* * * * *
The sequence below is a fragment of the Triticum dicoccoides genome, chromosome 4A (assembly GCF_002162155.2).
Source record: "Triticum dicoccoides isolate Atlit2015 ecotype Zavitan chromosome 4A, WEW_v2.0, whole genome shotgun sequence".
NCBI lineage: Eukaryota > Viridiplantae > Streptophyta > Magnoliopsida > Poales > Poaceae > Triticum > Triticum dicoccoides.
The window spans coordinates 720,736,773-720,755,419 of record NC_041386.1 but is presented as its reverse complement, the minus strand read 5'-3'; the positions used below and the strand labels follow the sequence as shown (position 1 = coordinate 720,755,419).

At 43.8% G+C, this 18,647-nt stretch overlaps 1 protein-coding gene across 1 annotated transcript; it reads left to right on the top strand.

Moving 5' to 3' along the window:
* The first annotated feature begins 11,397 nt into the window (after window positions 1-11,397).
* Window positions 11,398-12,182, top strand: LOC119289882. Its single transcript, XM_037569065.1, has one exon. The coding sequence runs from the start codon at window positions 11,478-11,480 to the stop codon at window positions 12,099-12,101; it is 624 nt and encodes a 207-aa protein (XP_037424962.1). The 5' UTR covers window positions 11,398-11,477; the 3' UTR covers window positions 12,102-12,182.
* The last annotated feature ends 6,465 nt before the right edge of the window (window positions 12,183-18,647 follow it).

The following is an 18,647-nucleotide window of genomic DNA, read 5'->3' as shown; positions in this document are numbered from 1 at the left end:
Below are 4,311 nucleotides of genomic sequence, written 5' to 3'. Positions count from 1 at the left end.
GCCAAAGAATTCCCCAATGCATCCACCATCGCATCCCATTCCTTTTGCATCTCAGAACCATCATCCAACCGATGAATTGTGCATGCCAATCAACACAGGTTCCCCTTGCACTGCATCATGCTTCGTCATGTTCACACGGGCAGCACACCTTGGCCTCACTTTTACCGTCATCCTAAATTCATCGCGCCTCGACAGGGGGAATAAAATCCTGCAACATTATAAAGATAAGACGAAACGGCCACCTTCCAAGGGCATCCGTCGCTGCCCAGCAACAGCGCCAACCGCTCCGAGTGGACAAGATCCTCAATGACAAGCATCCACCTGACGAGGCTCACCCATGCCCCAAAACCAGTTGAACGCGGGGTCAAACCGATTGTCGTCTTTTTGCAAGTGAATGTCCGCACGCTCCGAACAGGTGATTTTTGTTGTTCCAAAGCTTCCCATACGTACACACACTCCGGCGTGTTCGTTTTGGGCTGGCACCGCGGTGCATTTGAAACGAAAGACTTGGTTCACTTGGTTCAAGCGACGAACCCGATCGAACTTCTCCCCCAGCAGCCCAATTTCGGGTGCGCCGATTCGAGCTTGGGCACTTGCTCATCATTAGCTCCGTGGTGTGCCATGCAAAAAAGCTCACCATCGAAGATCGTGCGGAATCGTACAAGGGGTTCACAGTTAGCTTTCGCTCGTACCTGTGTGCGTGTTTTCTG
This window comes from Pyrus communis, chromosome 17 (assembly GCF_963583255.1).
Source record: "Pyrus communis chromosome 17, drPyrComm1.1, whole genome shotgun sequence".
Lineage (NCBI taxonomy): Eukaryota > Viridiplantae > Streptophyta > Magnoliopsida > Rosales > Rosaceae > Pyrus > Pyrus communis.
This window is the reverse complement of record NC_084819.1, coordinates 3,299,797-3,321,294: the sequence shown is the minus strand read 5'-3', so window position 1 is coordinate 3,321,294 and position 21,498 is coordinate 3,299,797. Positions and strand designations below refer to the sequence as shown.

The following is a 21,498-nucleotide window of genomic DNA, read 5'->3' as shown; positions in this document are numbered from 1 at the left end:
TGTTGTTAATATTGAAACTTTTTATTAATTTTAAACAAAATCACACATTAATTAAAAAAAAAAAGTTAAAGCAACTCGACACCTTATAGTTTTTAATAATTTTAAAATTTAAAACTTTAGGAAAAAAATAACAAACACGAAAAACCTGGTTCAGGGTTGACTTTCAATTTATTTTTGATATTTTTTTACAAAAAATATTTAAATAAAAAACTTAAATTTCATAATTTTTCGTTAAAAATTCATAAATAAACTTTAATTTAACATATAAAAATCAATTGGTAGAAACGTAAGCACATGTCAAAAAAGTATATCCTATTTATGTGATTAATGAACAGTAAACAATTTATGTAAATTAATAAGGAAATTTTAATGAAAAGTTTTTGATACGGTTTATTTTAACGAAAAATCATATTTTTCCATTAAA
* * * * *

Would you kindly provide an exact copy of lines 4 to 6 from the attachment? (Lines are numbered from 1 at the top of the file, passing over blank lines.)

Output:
The window spans coordinates 720,736,773-720,755,419 of record NC_041386.1 but is presented as its reverse complement, the minus strand read 5'-3'; the positions used below and the strand labels follow the sequence as shown (position 1 = coordinate 720,755,419).

At 43.8% G+C, this 18,647-nt stretch overlaps 1 protein-coding gene across 1 annotated transcript; it reads left to right on the top strand.

Moving 5' to 3' along the window: